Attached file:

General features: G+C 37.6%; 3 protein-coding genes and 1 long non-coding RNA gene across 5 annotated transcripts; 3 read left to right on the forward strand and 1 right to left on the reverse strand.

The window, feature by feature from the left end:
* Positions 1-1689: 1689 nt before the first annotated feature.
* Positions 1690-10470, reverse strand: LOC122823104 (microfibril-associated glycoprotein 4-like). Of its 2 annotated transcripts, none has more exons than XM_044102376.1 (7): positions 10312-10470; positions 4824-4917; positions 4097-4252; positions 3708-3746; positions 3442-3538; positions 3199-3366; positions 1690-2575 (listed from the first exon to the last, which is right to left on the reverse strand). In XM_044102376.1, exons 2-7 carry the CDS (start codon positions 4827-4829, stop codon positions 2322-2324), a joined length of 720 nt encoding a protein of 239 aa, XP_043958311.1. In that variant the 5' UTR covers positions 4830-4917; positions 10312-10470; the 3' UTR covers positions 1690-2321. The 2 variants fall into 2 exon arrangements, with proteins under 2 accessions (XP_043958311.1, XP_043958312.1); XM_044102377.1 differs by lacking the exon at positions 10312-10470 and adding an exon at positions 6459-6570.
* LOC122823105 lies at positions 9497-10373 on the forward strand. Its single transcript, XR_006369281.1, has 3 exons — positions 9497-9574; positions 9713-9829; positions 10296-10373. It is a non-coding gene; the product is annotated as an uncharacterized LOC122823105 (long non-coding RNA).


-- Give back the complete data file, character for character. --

General features: G+C 37.6%; 3 protein-coding genes and 1 long non-coding RNA gene across 5 annotated transcripts; 3 read left to right on the forward strand and 1 right to left on the reverse strand.

The window, feature by feature from the left end:
* Positions 1-1689: 1689 nt before the first annotated feature.
* Positions 1690-10470, reverse strand: LOC122823104 (microfibril-associated glycoprotein 4-like). Of its 2 annotated transcripts, none has more exons than XM_044102376.1 (7): positions 10312-10470; positions 4824-4917; positions 4097-4252; positions 3708-3746; positions 3442-3538; positions 3199-3366; positions 1690-2575 (listed from the first exon to the last, which is right to left on the reverse strand). In XM_044102376.1, exons 2-7 carry the CDS (start codon positions 4827-4829, stop codon positions 2322-2324), a joined length of 720 nt encoding a protein of 239 aa, XP_043958311.1. In that variant the 5' UTR covers positions 4830-4917; positions 10312-10470; the 3' UTR covers positions 1690-2321. The 2 variants fall into 2 exon arrangements, with proteins under 2 accessions (XP_043958311.1, XP_043958312.1); XM_044102377.1 differs by lacking the exon at positions 10312-10470 and adding an exon at positions 6459-6570.
* LOC122823105 lies at positions 9497-10373 on the forward strand. Its single transcript, XR_006369281.1, has 3 exons — positions 9497-9574; positions 9713-9829; positions 10296-10373. It is a non-coding gene; the product is annotated as an uncharacterized LOC122823105 (long non-coding RNA).